(Reuters) - Google, the world’s top Internet search engine, threatened to shut its Chinese-language Google.cn website and offices in China, saying a massive cyber-attack from China had resulted in theft of its intellectual property.
Here are some foreign companies that have withdrawn from or sold down their investments in the world’s third largest economy:
- In 2007, media conglomerate Time Warner Inc. offloaded the cinemas it ran in China to local partners after Beijing tightened restrictions in 2005, requiring foreigners to give control to Chinese partners.
- Ebay pulled out of China in 2006, folding its China operations into a joint venture with Tom Online where Tom got the controlling share. Ebay’s departure was due to stiff competition from Taobao, a unit of China’s largest e-commerce firm, Alibaba Group.
- Australia’s biggest brewer, Foster’s Group Ltd, sold its Shanghai brewing business and local Chinese beer brands to Suntory Ltd for an undisclosed amount in 2006, on the back of fierce competition in the China market.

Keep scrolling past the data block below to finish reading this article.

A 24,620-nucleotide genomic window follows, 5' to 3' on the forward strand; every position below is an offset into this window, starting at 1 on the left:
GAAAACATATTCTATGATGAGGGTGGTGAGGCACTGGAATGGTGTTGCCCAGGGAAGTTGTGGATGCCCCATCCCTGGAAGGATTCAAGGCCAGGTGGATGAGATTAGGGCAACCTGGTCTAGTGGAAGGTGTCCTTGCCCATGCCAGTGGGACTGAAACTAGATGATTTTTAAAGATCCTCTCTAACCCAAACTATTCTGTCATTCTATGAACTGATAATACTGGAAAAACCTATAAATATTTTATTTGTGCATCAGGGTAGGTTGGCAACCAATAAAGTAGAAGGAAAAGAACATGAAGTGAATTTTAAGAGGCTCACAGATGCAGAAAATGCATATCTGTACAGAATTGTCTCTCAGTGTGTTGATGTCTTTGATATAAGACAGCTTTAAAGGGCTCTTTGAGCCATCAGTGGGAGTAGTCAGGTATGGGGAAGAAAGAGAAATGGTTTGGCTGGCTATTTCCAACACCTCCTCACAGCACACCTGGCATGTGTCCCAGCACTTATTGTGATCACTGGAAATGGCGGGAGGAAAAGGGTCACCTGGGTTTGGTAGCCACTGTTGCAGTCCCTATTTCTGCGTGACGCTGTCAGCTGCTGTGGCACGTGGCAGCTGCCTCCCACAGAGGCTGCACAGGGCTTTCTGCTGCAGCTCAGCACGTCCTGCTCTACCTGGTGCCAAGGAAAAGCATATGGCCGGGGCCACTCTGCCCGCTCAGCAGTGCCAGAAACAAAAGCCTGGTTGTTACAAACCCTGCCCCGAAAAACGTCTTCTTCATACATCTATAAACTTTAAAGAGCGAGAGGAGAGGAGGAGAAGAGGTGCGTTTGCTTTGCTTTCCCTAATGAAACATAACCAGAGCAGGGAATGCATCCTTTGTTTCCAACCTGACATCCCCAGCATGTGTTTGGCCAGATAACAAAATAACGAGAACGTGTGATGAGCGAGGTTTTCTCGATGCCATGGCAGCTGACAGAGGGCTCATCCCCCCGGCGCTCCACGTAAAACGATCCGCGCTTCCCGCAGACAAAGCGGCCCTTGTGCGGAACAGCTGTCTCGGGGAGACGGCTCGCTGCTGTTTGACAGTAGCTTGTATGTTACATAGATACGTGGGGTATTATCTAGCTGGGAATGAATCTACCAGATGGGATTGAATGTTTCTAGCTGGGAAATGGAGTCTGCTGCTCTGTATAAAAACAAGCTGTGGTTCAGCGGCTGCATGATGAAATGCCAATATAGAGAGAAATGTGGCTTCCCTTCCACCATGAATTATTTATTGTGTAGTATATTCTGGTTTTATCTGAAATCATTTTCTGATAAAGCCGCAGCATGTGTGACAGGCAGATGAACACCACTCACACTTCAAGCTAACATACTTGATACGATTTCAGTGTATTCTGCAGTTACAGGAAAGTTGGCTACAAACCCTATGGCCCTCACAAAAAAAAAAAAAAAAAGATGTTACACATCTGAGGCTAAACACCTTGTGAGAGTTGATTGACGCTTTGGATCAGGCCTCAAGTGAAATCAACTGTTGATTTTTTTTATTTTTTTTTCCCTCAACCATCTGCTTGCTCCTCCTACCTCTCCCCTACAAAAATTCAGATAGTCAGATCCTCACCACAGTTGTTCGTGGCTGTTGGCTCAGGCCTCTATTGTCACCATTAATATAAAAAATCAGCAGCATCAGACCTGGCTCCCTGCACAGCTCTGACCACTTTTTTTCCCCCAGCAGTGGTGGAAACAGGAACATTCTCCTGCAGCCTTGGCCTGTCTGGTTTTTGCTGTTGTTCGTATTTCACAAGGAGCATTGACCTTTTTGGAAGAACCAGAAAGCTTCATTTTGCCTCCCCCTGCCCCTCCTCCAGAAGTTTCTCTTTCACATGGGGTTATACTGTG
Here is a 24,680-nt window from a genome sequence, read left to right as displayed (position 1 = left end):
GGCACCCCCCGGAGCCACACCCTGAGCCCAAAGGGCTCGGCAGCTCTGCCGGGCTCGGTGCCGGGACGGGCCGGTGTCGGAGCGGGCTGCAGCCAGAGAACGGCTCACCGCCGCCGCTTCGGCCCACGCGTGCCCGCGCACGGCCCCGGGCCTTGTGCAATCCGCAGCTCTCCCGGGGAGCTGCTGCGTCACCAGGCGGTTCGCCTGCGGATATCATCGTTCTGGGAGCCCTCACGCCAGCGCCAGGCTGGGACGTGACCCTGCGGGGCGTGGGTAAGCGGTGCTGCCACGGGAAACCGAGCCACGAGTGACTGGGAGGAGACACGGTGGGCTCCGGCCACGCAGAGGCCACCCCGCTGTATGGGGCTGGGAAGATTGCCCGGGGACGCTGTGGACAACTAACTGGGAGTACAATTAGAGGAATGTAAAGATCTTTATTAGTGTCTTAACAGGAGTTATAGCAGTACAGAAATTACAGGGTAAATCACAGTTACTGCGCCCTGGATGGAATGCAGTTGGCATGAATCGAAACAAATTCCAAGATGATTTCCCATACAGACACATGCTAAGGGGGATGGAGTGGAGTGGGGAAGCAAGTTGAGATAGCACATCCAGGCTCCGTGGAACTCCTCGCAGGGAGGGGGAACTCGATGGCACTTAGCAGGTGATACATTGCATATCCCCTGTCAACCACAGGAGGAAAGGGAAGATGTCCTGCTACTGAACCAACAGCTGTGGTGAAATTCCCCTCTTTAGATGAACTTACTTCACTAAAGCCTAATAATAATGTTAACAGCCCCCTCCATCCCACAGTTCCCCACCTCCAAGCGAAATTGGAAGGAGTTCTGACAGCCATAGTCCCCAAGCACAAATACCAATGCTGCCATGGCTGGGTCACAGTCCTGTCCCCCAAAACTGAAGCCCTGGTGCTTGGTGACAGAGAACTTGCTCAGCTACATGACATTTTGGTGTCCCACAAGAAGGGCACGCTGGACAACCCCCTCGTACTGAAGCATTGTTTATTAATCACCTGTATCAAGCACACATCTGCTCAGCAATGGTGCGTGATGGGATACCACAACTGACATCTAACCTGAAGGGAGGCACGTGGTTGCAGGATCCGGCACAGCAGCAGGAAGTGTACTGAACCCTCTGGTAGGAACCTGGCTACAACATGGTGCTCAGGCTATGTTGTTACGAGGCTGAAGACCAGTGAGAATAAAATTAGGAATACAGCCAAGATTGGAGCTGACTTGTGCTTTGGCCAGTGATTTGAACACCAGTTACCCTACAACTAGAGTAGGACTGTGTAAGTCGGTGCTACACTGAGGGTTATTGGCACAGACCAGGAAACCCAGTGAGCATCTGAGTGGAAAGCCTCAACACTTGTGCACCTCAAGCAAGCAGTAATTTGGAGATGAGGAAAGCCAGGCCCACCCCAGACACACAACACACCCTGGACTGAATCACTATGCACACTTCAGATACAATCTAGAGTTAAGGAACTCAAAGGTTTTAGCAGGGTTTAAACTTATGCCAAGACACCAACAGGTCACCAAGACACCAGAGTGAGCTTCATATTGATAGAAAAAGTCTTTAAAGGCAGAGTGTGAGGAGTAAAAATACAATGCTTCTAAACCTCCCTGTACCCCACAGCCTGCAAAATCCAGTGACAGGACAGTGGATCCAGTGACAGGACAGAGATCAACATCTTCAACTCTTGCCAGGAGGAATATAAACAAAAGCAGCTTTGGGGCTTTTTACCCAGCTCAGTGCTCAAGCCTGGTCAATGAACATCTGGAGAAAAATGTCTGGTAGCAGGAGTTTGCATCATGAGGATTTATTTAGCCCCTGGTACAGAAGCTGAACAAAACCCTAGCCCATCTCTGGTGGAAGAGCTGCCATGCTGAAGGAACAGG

- In 2005 Yahoo! Inc folded its China business into Alibaba Group, making a $1 billion investment in exchange for a 40 percent stake in the Chinese company.
- Dutch grocer Royal Ahold NV sold its loss-making supermarket operations in China in 1999, as it was unable to compete with cheaper domestic competitors.
- Fashion retailer Giordano International was forced to close several outlets in China between 1994 and 1996 after founder Jimmy Lai called then-premier Li Peng a “turtle egg” — a serious insult in Chinese — following the 1989 military crushing of student-led democracy demonstrations centered on Tiananmen Square.
Lai later relinquished his position at the retailer under pressure and expanded his media empire to Taiwan.
- Privately owned Levi Strauss & Co of San Francisco pulled out of China in 1993 over human rights concerns at a time when demand for jeans there was soaring. It later returned to the country.
Compiled by Ben Blanchard, Melanie Lee, Lucy Hornby and Benjamin Kang Lim; Editing by Alex Richardson